The Toxic Release Inventory TRI P2 Reports Are Like a Good Story

Chem Industry News


The EPA-mandated Toxic Release Inventory Pollution Prevention (TRI P2) Reports can take an epoch to say, let alone write. However, if done right, these reports can spin a tale of the courageous and innovative ways that your company fights back against a rising tide of pollutants. It can become a near-miss nail-biter, where polluting processes are replaced at the last minute with something more eco-friendly. There are ups and downs in every story, including the story you choose to tell on the TRI P2 reports.

While optional, the P2 report is a place to give yourself some credit about your commitment to reducing pollution in your community. Let’s start with the protagonist of the story. We must first introduce our main character – the chemical targeted for P2 activities. Then, the story of this chemical unfolds with the types of P2 activities adopted and why you adopted them. In the whole facility, we want to know what processes were affected. You can develop supporting characters when answering such questions as, did you employ any safer chemical alternatives? And, did any other organizations help you with these changes?

The question that has us on the edge of our seats is, what are the environmental benefits – either realized or expected? We are also very interested to know if the company attained any other benefits in the form of cost savings, improved product quality or energy savings, among others. Since P2 reports become public information, community members and other related companies will be interested to know if a certain method is worth employing for environmental or fiscal reasons.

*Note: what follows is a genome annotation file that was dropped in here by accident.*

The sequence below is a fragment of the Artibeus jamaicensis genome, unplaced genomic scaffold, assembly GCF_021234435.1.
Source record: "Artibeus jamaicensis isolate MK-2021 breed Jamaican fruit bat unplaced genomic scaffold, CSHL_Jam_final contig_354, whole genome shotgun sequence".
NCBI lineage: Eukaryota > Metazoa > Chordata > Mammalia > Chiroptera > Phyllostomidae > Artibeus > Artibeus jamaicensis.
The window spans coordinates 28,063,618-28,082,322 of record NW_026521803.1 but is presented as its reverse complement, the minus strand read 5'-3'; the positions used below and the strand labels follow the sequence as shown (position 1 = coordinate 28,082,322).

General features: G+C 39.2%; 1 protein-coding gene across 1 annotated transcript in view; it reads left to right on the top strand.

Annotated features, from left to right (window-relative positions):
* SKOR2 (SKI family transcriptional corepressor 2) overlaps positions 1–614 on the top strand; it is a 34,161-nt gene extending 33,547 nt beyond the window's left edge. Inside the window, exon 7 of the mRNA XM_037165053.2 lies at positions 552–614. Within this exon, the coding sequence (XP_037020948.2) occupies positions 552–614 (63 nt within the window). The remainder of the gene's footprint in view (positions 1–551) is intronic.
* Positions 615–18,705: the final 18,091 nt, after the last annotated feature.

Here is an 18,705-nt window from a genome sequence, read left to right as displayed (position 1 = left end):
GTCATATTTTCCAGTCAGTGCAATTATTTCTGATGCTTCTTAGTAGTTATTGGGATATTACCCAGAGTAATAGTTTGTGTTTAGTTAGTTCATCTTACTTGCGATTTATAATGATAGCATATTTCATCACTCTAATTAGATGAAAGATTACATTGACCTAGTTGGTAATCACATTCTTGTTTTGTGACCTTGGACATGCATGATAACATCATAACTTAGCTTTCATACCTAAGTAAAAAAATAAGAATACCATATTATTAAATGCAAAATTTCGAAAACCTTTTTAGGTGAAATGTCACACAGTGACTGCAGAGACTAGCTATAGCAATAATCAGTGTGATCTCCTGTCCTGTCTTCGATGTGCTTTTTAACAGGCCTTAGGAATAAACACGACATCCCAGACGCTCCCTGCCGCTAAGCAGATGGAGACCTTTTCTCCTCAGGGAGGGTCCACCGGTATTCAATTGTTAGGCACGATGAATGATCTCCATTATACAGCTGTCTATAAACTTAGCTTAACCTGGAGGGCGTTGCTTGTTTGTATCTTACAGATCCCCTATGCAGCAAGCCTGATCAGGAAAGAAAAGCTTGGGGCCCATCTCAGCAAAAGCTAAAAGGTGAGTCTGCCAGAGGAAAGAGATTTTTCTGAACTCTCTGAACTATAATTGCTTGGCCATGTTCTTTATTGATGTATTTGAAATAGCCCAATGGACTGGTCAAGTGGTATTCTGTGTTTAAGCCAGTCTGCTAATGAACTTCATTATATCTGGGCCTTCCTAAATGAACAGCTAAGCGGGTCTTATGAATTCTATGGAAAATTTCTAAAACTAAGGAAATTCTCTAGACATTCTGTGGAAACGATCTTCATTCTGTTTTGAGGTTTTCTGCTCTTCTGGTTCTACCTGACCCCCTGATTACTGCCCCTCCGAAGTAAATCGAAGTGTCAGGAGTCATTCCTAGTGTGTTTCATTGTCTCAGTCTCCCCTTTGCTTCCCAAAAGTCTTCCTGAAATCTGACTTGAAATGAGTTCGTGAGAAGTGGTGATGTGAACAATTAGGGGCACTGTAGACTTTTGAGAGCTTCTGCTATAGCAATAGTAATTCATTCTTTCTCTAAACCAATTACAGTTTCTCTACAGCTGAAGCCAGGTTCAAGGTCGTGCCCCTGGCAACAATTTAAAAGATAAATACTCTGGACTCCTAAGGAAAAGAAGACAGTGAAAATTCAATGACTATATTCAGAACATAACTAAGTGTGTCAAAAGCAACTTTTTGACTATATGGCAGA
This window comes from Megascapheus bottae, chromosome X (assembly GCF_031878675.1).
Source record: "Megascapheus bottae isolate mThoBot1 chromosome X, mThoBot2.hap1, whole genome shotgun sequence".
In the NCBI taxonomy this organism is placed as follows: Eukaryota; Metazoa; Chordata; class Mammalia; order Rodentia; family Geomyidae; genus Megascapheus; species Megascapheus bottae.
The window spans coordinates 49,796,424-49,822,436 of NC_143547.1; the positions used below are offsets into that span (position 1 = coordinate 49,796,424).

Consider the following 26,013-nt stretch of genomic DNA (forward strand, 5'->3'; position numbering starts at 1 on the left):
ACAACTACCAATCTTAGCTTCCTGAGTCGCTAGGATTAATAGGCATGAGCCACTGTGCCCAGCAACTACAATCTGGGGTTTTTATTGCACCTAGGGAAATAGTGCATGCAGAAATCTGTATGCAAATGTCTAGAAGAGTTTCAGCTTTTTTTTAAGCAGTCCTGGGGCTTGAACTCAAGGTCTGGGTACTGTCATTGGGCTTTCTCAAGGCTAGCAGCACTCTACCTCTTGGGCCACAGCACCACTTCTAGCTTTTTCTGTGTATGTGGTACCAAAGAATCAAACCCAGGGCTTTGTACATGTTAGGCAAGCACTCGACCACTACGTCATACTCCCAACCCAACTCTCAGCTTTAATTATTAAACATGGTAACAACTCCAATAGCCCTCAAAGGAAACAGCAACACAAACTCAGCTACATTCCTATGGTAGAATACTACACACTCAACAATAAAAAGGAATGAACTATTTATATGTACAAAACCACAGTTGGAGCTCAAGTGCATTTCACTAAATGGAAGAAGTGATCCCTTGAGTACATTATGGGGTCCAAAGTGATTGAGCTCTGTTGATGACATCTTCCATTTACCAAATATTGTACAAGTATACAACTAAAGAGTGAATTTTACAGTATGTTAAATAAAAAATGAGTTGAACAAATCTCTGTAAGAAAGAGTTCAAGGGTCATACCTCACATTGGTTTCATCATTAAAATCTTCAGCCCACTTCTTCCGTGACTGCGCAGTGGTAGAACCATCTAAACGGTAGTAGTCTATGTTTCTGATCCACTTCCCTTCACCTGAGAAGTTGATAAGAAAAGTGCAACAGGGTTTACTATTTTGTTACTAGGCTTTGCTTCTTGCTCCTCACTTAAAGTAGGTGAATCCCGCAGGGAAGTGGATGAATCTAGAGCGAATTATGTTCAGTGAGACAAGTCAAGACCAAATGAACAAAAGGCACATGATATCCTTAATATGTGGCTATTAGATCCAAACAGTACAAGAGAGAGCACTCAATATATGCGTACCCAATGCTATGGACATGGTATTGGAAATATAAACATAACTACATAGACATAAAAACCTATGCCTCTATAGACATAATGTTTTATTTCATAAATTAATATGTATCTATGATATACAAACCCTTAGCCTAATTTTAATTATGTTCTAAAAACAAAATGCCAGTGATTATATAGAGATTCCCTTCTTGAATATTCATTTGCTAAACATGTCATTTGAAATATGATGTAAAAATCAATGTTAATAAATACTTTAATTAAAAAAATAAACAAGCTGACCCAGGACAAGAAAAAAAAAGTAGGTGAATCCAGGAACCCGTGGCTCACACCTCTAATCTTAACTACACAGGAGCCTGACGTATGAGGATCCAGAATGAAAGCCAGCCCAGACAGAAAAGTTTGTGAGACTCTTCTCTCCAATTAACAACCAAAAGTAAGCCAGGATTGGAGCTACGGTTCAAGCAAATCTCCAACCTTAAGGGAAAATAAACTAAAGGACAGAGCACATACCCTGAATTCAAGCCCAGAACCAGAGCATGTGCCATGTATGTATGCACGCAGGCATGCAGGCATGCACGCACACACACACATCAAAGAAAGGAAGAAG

This is the kind of story with a diverse audience. The industries covered by the TRI reporting requirements use TRI to find out about best practices. The EPA makes this data readily available online. Other fields use this data as well, including academia, media, community groups, environmental activist and governmental bodies. There is a rich legacy of TRI reports that spans back through 30 years of our country’s stories about chemicals, pollution and pollution prevention.


One example of such a story comes to use from BAE Systems. Once upon a time (a few years ago), in the Southeast Shipyard Alabama facility of BAE Systems, the people in charge wanted to change the story of the xylene and zinc in their surface coating activities. They set up new processes , and a materials management program that tracks usage and disposal of all toxic and nontoxic materials. They also started performing frequent surface coating inventories inventory reconciliations with a robust labeling system that minimizes overstocking and monitors shelf life. They changed their organization of purchasing process by creating one central system, which allows them to order the smallest amounts possible for all chemicals. The change that also spelled spelled lowered liability for the facility. The story ends on high note by empowering each and every employee with the power of information about handling hazardous materials.

The story of BAE Systems is one of hard work and dedication to safety and pollution prevention. Using several best practices chemical management and training systems, they were able to improve inventory control and reduce xylene and zinc releases into the local environment.

ChemSW is also part of the safety story, with its inventory management solutions. Our software, CISPro™ enables strong comprehensive inventory labeling, tracking, monitoring and turnkey reporting. Please visit our site to find out how we can improve your facility’s story today.

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